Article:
Group dynamics have always interested me. In a group in which there are eight young women from the UK - all fairly feisty in our individual ways - and seven males (now six due to the national Team Leader being offered an exciting employment opportunity - we'll miss you Lomance! Keep doing your thing!), two coming from the UK and five from Malawi, it was quite inevitable that gender would be a bit of a hot topic. 

My team mates Jess and Wissicki led our first gender learning session in the second week. They read out jobs/tasks and asked people to position themselves to indicate whether they felt it was a female's job, a male's job, or both. I really enjoyed this session - it made me consider the ways in which my family upbringing is quite different to the norm in the UK in terms of defined gender roles and it definitely sparked some necessary debate, although I got the impression that some people were indicating what they believe is the case, and others were indicating what they believe should be the case. People also didn't have an equal opportunity to explain their response and there was a risk of people following the crowd to give the response that would be deemed most acceptable within the group.

During my one-to-one with my Team Leader, Jennie, we discussed how I can sometimes struggle to ensure my voice is heard in a group setting and that this is something that I would like to develop in. I am passionate about gender equality and because it is such a huge topic (not to mention one of the Sustainable Development Goals) I believed that it would be beneficial for the team for us to have more time to discuss the issues in a format that allowed opportunity for, and actively promoted, respectful discussion and reflection. I decided to do this in two parts: the first comprising of me reading out statements relating to gender (for example, “Women have more empathy than men”, “Men are more assertive than women” and “Men are naturally better providers than women”) and asking people to put hands up in order to respond with whatever they think or feel about the statement. I decided to try and be strict with the hands up rule and limit the amount of responses I took to try and encourage people to be mindful of what they were saying, and to listen to one another without the need (or - to be more accurate - freedom) to necessarily bite back if an opinion was voiced that differed to one's own.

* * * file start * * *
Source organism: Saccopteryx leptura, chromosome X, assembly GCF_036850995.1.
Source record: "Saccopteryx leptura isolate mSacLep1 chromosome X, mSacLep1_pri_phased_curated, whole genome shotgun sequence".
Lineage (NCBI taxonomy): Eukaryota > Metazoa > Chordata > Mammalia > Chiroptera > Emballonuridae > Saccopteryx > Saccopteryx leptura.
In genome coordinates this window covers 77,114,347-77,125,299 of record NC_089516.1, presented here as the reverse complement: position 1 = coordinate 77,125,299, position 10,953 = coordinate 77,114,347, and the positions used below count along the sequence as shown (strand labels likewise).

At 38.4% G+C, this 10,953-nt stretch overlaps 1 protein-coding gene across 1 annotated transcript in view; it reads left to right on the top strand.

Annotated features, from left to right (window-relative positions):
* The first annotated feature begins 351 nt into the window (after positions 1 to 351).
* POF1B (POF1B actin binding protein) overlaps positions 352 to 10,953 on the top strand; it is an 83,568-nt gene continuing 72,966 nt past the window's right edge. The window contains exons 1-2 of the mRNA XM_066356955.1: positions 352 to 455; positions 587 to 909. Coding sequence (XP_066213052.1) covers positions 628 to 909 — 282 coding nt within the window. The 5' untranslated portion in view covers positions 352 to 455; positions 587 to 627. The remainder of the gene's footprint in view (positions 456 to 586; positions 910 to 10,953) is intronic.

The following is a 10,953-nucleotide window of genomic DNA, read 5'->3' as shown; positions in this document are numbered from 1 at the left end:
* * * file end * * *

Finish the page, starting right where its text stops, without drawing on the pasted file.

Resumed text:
I was really pleased with this part of the session because people got very engaged with it and it enabled us to learn about each other’s experiences of and opinions about gender roles. It triggered some thought provoking discussions about whether gender-associated traits were a result of nature or nurture and I believe it challenged some of our preconceptions about each other's views. I feel this is important because it helped us to appreciate the diversity within the team, not necessarily between national and the UK volunteers, but between one another as extremely complex individuals.

In the second part of the session, I gave a presentation, which provided some statistical information about gender inequality throughout the world, addressed some of the statements discussed in the first part, offering examples of relevant research on the issue, and ended with some open questions for people to reflect on. On the day, I was regretting having decided to give a presentation due to my lack of confidence in my presenting skills and the impossibility of doing the topic real justice by covering everything relevant. However, on reflection, I think it was personally beneficial for me to do so because it meant that throughout the whole session I forced myself into two distinct positions: one in which I had to severely limit my input and focus on just listening, and another in which I was able to present my own knowledge and put myself in that uncomfortable position of being the focus of attention. Some of my team mates told me afterwards that they had learnt something from the presentation, which was a relief, and the feedback during our review session was overwhelmingly positive.

Overall my experience of delivering the learning session was very positive, but it's important to note that this is due to being a part of a team who are genuinely interested in learning about one another and the reasons for our differing views. I feel extremely grateful to have had the opportunity to learn from and laugh on a daily basis with such an interesting and enriching mish-mash of personalities, who regularly surprise and inspire me in their different ways. Big up, Team BiriWiri!

Written by ICS volunteer Letty Carey